Shortstop phenom Javier Baez was among seven players cut from the Cubs' spring-training roster Saturday.
Baez, 21, led the Cubs in home runs in Cactus League play with 5. He had a hitting line of .310/.310/.738 with no walks, 13 strikeouts and 5 RBI.
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All along, the Cubs maintained Baez would begin the season at Class AAA Iowa. He was a nonroster invitee to spring training. With a good start at Iowa, Baez could force the Cubs to bring him to the major leagues sooner rather than later.
"He understands he needs to continue to work on his defense," manager Rick Renteria told reporters. "Go down there and put together some good at-bats, try to get on base a little bit more through the process and go out there and be a professional."
Baez, the Cubs' first-round draft pick in 2011, made 44 errors last year between two minor-league stops. But he also hit 37 home runs and drove in 111.
In Friday's game, he suffered a bruised right heel and said it was the result of wearing metal cleats.
Also among Saturday's roster cuts was reliever Blake Parker, who appeared in 49 games for the Cubs last year. This spring he had an ERA of 9.00 and a WHIP of 2.00. He was optioned to Iowa.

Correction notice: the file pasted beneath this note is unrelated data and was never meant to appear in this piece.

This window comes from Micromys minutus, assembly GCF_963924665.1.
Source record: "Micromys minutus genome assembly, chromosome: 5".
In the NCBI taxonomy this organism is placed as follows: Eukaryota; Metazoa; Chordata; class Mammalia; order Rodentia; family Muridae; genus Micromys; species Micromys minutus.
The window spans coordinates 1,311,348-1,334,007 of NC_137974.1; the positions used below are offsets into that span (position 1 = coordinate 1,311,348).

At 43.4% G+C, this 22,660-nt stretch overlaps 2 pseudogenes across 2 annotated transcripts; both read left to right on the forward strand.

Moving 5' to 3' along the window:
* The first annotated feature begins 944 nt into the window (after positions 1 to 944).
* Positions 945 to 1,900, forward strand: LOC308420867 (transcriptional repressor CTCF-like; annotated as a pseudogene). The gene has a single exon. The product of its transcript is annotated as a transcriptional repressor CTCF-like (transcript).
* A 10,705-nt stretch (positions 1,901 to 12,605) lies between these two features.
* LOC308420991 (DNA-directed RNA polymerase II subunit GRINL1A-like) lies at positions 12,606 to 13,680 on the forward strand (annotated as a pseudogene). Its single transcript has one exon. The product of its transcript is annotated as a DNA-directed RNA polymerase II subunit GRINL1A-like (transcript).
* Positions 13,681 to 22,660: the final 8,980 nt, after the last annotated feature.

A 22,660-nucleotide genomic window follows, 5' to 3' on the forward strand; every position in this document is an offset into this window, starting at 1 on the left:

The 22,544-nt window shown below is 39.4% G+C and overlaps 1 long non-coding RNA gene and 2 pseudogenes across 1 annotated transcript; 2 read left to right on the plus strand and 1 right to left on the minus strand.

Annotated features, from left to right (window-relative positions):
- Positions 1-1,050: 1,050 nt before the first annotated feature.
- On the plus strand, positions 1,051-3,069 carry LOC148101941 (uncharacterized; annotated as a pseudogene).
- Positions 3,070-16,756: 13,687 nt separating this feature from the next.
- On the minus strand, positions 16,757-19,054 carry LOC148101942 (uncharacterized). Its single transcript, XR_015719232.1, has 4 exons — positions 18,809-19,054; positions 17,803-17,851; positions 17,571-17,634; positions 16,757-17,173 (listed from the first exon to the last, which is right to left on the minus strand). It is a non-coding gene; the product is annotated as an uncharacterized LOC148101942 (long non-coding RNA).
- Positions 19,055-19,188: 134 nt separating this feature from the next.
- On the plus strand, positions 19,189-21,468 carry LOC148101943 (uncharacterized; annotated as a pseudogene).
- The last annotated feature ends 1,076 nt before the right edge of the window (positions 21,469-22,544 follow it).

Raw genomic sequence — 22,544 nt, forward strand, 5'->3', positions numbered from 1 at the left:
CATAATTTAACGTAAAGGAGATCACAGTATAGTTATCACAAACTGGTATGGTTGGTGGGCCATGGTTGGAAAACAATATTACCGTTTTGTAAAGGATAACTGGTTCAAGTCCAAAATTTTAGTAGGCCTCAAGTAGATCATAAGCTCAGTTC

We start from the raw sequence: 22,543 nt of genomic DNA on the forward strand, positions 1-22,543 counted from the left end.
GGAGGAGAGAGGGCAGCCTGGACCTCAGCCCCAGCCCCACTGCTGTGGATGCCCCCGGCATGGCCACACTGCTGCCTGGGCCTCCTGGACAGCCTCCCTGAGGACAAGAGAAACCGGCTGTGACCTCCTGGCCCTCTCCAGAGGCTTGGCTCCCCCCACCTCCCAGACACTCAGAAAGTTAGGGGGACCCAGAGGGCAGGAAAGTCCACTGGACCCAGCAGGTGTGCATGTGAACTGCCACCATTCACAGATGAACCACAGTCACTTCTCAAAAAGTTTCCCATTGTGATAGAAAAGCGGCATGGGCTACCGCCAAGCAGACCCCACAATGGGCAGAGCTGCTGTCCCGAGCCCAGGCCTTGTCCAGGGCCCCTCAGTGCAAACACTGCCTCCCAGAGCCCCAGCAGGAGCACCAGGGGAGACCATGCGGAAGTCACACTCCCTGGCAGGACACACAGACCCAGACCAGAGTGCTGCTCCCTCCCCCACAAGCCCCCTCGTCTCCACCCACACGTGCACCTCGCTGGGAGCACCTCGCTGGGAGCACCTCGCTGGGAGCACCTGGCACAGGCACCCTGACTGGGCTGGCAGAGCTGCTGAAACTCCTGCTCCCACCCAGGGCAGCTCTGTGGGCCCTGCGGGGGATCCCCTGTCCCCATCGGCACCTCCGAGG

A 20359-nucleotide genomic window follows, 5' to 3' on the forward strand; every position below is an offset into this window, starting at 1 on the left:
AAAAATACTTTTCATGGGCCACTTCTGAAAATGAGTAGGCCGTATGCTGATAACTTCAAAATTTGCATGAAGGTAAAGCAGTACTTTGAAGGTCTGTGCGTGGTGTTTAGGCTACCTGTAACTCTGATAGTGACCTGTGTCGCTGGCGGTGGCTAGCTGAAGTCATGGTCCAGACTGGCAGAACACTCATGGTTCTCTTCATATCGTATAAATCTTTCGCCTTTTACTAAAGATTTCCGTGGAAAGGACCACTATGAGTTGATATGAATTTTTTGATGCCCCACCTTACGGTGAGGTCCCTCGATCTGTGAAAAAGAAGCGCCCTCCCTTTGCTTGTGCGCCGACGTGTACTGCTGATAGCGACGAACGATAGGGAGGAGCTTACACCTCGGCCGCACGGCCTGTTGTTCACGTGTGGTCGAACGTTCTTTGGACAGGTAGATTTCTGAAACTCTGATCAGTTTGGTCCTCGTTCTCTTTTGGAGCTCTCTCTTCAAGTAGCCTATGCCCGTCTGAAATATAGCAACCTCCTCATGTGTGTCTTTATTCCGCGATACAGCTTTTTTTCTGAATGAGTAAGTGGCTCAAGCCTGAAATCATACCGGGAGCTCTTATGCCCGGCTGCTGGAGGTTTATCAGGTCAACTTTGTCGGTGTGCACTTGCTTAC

The others cut were nonroster men assigned to minor-league camp: right-handed pitchers Chang-Yong Lim and Brian Schlitter, left-handed pitcher Jonathan Sanchez, infielder Chris Valaika and outfielder Casper Wells. Schlitter is a Park Ridge native.
The Cubs' spring roster stands at 37 players.
Left-hander Travis Wood will start the Wrigley Field opener, April 4, against the Philadelphia Phillies. Jeff Samardzija starts the season opener March 31 at Pittsburgh and will be followed in the rotation by Edwin Jackson and Jason Hammel for the final two games against the Pirates.
As far as the fifth spot, Rick Renteria told reporters he was undecided. Right-hander Jake Arrieta has been slowed by shoulder tightness. Lefty Chris Rusin is a possibility. Veteran swing man Carlos Villanueva, who started and relieved last year, also is in the running.
"They're all still in the mix," Renteria said. "They're all going out there and doing a nice job."